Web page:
26 Sep /14


The origin of the word cacophony goes back to Ancient Greece where the Greek word kakophonia was made up of kakos (bad) and phone – voice. Quite clearly the word was used in reference to harsh voices and unpleasant sounds.

As many words of Greek origin, the word cacophony came into the English language quite late. The first recorded reference is from 1656, the year in which Thomas Blount published his quaintly named Glossographia. This book is a key work in the history of English words with almost 1,500 words being introduced to the language for the first time. One of those the Word of the day blog has mentioned before – caravan. Others will follow. The quaintest part is its subtitle “A dictionary interpreting all such hard words, whether Hebrew, Greek or Latin”. His definition for the difficult word cacophony was “an ill, harsh, or unpleasing sound”.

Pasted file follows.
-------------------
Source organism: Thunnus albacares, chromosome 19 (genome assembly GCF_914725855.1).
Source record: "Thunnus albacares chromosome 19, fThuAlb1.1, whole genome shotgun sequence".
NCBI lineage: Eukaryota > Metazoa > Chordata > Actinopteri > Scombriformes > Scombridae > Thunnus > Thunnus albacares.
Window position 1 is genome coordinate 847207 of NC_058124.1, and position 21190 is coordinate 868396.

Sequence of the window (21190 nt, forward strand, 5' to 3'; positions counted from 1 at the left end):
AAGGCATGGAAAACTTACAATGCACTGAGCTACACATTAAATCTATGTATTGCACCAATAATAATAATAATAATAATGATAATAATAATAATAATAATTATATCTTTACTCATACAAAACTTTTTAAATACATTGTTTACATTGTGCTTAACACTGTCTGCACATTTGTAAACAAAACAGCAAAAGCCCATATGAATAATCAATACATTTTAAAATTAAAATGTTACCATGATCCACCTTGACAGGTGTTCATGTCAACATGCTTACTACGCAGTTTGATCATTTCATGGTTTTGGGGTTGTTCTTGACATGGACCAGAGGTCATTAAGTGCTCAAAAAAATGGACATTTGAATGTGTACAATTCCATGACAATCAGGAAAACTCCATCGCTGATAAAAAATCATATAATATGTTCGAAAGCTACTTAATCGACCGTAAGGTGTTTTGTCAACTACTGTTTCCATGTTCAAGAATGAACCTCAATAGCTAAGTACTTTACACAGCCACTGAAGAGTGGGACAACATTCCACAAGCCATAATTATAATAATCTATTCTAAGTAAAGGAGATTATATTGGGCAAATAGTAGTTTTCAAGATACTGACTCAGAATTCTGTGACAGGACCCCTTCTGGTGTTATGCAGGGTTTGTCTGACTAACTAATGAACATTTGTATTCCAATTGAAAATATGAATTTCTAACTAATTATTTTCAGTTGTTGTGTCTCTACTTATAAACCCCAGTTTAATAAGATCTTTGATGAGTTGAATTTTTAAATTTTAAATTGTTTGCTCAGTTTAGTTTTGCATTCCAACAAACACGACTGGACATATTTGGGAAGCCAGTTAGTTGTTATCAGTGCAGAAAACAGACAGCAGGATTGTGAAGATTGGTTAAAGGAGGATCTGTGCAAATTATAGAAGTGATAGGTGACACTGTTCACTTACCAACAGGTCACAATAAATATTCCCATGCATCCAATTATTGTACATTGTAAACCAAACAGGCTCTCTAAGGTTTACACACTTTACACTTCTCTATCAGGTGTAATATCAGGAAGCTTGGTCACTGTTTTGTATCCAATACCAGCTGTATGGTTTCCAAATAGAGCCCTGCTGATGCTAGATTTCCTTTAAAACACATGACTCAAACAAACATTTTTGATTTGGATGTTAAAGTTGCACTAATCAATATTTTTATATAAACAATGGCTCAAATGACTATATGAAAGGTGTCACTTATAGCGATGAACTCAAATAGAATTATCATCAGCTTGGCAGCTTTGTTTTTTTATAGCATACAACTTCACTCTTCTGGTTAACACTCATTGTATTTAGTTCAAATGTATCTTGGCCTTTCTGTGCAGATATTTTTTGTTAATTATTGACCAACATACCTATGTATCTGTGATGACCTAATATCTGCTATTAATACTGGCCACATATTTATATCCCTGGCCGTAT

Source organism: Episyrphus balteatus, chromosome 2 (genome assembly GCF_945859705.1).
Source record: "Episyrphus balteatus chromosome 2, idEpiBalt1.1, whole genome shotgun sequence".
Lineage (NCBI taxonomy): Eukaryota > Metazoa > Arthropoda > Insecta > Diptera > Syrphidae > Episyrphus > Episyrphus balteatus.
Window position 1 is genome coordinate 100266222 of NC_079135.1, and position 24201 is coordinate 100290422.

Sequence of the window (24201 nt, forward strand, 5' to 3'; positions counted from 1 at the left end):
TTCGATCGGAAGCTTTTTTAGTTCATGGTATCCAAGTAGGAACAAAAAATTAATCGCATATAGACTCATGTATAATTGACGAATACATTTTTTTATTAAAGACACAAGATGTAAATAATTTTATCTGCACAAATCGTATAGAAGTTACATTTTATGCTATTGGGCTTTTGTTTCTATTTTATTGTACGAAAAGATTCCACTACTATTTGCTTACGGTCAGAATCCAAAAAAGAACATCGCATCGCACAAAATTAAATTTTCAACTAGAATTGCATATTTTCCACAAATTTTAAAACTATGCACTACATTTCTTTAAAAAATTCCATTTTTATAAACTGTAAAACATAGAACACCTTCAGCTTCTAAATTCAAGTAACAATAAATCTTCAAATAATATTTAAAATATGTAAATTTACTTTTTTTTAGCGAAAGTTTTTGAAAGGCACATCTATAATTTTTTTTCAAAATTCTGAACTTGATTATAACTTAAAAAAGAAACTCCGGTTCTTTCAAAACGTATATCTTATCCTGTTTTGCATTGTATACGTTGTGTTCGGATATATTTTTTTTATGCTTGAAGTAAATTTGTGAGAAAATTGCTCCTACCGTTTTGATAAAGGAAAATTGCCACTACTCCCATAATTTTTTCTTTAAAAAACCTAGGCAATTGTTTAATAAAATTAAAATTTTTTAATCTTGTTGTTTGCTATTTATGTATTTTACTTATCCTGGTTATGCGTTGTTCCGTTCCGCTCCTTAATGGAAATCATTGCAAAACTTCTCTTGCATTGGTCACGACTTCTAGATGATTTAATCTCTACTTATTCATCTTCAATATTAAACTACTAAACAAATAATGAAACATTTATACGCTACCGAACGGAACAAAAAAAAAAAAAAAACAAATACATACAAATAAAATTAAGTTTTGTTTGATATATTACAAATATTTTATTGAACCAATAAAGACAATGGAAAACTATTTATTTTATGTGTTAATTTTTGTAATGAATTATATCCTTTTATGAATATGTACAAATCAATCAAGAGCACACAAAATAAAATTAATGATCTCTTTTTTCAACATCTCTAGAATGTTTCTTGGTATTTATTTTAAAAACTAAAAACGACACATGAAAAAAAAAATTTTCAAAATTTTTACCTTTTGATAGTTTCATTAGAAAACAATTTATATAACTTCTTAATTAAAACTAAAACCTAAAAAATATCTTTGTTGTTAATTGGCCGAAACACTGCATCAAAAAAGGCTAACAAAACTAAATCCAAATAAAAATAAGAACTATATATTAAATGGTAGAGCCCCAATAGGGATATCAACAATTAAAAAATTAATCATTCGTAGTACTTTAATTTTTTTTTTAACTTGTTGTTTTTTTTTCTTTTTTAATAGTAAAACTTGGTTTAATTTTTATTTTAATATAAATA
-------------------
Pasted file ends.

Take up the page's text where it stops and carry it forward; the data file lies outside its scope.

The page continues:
For more information on just how interesting dictionaries can be refer to the blog War of the Words which describes a battle of words in the 1600s.

In poetry and music cacophony refers to the accidental or intentional mixes of harsh, unmelodious sounds. The first use in this meaning appeared in a mighty work on music running into 4 volumes. On a section about organ music, cacophony results from incorrect setting of the stops.

In everyday life, the term cacophony is most often used to describe disorganization, chaos and situations which went beyond control and out of plan. To be honest, some karaoke attempts give a good idea of what cacophony is.